The statue of Sir John A Macdonald as it stood in front of Victoria B.C. City Hall before council voted to have it removed because he was, "a leader of violence against Indigenous people" (Mike McArthur-CBC)

Reconciliation or creating divisions? History, Canada, Macdonald and the First Nations peoples.

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There is a recent social justice movement in Canada that has gained great momentum and influence in the political area.

Statues of once important figures in Canadian history are being removed by city councils, or damaged by vandals. Geographical place names, and awards are also being changed as historical records are being reinterpreted.

Chief among them is an ongoing movement to remove the name and statues of Canada’s founder and first Prime Minister, Sir John A Macdonald. The principle reason is due to his role in creating the ultimately damaging residential school system for aboriginal children, Removal of his statues are being called for as part of the efforts in “reconciliation” with aboriginal Canadians.

Montreal history professor Frederic Bastien (PhD) teaches at Dawson College in Montreal. He believes this is both a wrong move, and a wrong interpretation of historical facts.


For the past few years, statues and the naming of schools, streets, and awards in honour of several historical individuals, important in Canadian history, have come under attack. This is primarily for their various harmful roles in relations with Canada’s aboriginal peoples,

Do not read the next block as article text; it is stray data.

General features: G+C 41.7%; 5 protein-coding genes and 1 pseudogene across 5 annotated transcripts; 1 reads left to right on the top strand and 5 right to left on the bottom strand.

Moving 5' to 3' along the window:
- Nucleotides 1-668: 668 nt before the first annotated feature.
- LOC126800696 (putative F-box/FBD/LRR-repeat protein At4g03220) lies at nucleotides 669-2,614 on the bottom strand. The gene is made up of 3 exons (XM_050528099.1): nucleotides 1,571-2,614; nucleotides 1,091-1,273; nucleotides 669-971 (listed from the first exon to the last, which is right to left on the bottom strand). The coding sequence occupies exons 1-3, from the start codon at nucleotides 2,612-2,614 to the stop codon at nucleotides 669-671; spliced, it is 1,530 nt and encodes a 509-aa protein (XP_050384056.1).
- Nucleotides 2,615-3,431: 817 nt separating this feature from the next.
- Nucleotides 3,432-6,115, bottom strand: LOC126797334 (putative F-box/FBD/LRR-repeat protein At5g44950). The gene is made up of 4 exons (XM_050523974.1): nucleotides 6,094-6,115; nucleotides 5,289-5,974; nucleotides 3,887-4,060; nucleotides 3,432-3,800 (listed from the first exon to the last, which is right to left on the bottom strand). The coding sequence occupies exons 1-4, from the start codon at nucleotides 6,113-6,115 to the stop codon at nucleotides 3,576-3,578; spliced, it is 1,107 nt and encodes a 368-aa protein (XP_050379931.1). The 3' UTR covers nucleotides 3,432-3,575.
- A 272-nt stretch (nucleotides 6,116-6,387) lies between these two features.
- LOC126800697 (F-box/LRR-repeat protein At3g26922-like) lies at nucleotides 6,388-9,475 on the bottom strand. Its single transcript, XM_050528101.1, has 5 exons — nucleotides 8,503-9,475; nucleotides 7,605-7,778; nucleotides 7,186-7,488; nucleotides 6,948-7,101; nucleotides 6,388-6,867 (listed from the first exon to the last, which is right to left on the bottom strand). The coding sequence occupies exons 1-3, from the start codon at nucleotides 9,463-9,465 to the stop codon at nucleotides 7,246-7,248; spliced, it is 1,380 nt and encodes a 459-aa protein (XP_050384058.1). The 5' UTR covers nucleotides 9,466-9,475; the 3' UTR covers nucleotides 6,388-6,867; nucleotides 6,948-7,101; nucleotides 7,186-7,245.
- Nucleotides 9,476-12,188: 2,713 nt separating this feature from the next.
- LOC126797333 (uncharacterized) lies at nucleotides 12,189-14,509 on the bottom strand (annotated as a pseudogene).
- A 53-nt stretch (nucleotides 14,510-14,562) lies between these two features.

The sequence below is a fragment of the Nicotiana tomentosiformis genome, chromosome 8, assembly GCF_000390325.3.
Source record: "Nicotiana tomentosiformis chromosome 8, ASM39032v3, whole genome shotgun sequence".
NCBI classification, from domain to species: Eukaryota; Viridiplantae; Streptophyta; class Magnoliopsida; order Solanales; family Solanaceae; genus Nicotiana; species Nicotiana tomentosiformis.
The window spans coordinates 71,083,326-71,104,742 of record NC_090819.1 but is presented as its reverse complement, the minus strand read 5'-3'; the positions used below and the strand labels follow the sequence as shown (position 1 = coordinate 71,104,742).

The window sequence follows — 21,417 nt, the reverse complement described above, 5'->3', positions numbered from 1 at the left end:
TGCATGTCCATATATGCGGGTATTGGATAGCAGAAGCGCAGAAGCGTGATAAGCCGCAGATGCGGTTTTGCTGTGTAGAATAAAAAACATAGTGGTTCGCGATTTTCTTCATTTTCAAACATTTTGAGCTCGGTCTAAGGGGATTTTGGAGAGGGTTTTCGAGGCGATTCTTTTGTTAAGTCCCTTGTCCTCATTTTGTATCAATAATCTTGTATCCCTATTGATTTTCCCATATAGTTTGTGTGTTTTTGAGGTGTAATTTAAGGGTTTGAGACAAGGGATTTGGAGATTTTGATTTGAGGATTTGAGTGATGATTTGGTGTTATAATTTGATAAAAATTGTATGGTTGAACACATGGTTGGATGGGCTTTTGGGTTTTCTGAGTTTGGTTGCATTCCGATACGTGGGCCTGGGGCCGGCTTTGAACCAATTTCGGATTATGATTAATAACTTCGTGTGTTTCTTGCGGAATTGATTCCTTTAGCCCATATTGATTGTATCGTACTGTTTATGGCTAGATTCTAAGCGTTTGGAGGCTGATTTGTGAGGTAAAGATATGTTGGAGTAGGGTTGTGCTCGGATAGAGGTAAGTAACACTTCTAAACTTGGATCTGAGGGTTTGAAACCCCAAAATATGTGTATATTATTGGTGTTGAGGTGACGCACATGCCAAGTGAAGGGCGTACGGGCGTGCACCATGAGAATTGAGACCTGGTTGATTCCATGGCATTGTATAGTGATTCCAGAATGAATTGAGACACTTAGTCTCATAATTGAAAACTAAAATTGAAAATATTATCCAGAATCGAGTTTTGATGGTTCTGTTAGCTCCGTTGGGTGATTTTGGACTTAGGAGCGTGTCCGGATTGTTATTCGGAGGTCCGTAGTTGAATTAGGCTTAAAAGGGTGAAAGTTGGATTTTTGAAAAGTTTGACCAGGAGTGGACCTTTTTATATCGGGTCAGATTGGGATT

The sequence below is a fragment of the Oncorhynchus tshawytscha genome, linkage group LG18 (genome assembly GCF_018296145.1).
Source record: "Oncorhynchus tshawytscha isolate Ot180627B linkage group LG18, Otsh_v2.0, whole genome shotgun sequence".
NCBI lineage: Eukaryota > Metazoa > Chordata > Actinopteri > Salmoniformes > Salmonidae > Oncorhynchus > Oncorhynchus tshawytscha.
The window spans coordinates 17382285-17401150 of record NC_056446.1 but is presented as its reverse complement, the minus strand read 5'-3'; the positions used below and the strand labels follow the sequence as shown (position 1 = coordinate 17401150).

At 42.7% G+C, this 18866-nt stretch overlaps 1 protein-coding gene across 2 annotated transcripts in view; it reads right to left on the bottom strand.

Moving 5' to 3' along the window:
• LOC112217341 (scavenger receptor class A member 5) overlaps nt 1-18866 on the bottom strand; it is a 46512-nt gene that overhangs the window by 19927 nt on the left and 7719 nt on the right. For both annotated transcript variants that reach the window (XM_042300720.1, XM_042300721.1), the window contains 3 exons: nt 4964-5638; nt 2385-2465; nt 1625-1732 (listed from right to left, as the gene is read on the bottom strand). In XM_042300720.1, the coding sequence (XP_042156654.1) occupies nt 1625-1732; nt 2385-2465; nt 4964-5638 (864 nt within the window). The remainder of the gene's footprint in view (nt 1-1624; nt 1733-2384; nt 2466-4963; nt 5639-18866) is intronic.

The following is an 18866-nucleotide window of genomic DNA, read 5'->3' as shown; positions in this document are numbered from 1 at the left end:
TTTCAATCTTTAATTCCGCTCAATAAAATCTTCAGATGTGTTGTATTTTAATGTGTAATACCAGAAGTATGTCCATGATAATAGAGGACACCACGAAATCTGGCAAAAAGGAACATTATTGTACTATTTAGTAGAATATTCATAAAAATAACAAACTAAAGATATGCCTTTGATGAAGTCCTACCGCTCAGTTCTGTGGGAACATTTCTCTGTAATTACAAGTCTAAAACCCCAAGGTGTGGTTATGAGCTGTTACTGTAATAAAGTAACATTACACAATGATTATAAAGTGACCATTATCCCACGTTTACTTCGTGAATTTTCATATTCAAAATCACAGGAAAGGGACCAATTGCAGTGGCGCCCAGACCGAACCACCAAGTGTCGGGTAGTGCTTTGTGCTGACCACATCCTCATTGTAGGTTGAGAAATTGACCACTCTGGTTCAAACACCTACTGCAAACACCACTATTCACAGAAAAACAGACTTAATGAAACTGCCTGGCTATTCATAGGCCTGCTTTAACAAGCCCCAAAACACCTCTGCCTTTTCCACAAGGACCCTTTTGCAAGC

Historian and author Frederic Bastien (PhD) professor of History, Dawson College, Montreal

The list of those whose historical record is being called in question has been growing. It includes Egerton Ryerson who initiated the free public school education concept in Canada and the prominent university in Toronto that bears his name; Sir Hector-Louis Langevin, a public works minister and one of the founders of Confederation; Edgar Cornwallis founder of Halifax Nova Scotia; Jeffery Amherst, Commander of British forces in North America in the 1700’s.

And of course, Sir John A Macdonald, so-called “father” of Confederation and our first Prime Minister.

The Macdonald statue in Victoria being hauled away. (Megan Thomas-CBC)

In 2017, The Elementary Teachers Federation of Ontario (ETFO) adopted a resolution asking school boards for the removal of Macdonald’s name from the dozens of schools in the province, (so far the names remain).  The Canadian Historical Association renamed its Macdonald Award for historic literature earlier this year.

City workers in Kingston Ontario shown removing graffiti on Jan 11, 2013 which had been painted on the statue of Sir John A. Macdonald, Canada’s first prime minister, in City Park (Lars Hagberg/Canadian Press)

The removal of the Macdonald statue in west coast Victoria, seems to have encouraged vandals to once again attack other statues such as in Montreal and Kingston Ontario, where Macdonald once practiced law.

This is the third time the statue of Sir John A. Macdonald in downtown Montreal has been vandalised with paint since November. This time the vandals released a message saying it was in sympathy with the removal of the Victoria statue. (Stéphane Grégoire/Radio-Canada)

As Professor Bastien indicated, the recent removal of the statue in Victoria seems only to have heightened tensions around the issue of the historical record rather than promote widespread “reconciliation”. Within a day after the statue was moved and an explanation plaque put in its place, it was defaced by someone who scratched the word “communism” and the Orwellian reference “1984” into it.

The plaque replacing the statue was defaced with 24 hours of being placed. It was quickly replaced. (photo Don West-courtesy CHEK-TV Victoria)

The Ontario government said it would take the statue but Victoria says it is keeping the statue which will remain in storage for the time being.

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